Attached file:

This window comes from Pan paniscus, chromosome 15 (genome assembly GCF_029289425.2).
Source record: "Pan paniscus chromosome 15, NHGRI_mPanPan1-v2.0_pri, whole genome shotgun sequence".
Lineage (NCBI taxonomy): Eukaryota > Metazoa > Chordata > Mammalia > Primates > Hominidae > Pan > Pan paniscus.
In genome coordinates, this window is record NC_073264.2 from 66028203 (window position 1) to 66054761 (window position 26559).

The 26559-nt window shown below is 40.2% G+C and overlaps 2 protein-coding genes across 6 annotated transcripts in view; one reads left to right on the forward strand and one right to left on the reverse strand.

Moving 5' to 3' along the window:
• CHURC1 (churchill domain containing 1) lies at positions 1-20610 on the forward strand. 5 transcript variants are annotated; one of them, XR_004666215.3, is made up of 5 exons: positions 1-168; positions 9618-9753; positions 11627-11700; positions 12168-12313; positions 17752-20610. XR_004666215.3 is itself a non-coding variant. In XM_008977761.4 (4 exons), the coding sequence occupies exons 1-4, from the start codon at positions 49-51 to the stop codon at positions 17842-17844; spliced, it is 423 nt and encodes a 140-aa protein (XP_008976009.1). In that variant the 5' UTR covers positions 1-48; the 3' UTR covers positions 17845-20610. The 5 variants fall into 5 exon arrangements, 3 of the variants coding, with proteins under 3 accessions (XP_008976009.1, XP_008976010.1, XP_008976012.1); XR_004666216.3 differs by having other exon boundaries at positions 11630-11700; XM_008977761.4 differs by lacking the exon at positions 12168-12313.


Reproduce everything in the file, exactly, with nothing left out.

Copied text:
This window comes from Pan paniscus, chromosome 15 (genome assembly GCF_029289425.2).
Source record: "Pan paniscus chromosome 15, NHGRI_mPanPan1-v2.0_pri, whole genome shotgun sequence".
Lineage (NCBI taxonomy): Eukaryota > Metazoa > Chordata > Mammalia > Primates > Hominidae > Pan > Pan paniscus.
In genome coordinates, this window is record NC_073264.2 from 66028203 (window position 1) to 66054761 (window position 26559).

The 26559-nt window shown below is 40.2% G+C and overlaps 2 protein-coding genes across 6 annotated transcripts in view; one reads left to right on the forward strand and one right to left on the reverse strand.

Moving 5' to 3' along the window:
• CHURC1 (churchill domain containing 1) lies at positions 1-20610 on the forward strand. 5 transcript variants are annotated; one of them, XR_004666215.3, is made up of 5 exons: positions 1-168; positions 9618-9753; positions 11627-11700; positions 12168-12313; positions 17752-20610. XR_004666215.3 is itself a non-coding variant. In XM_008977761.4 (4 exons), the coding sequence occupies exons 1-4, from the start codon at positions 49-51 to the stop codon at positions 17842-17844; spliced, it is 423 nt and encodes a 140-aa protein (XP_008976009.1). In that variant the 5' UTR covers positions 1-48; the 3' UTR covers positions 17845-20610. The 5 variants fall into 5 exon arrangements, 3 of the variants coding, with proteins under 3 accessions (XP_008976009.1, XP_008976010.1, XP_008976012.1); XR_004666216.3 differs by having other exon boundaries at positions 11630-11700; XM_008977761.4 differs by lacking the exon at positions 12168-12313.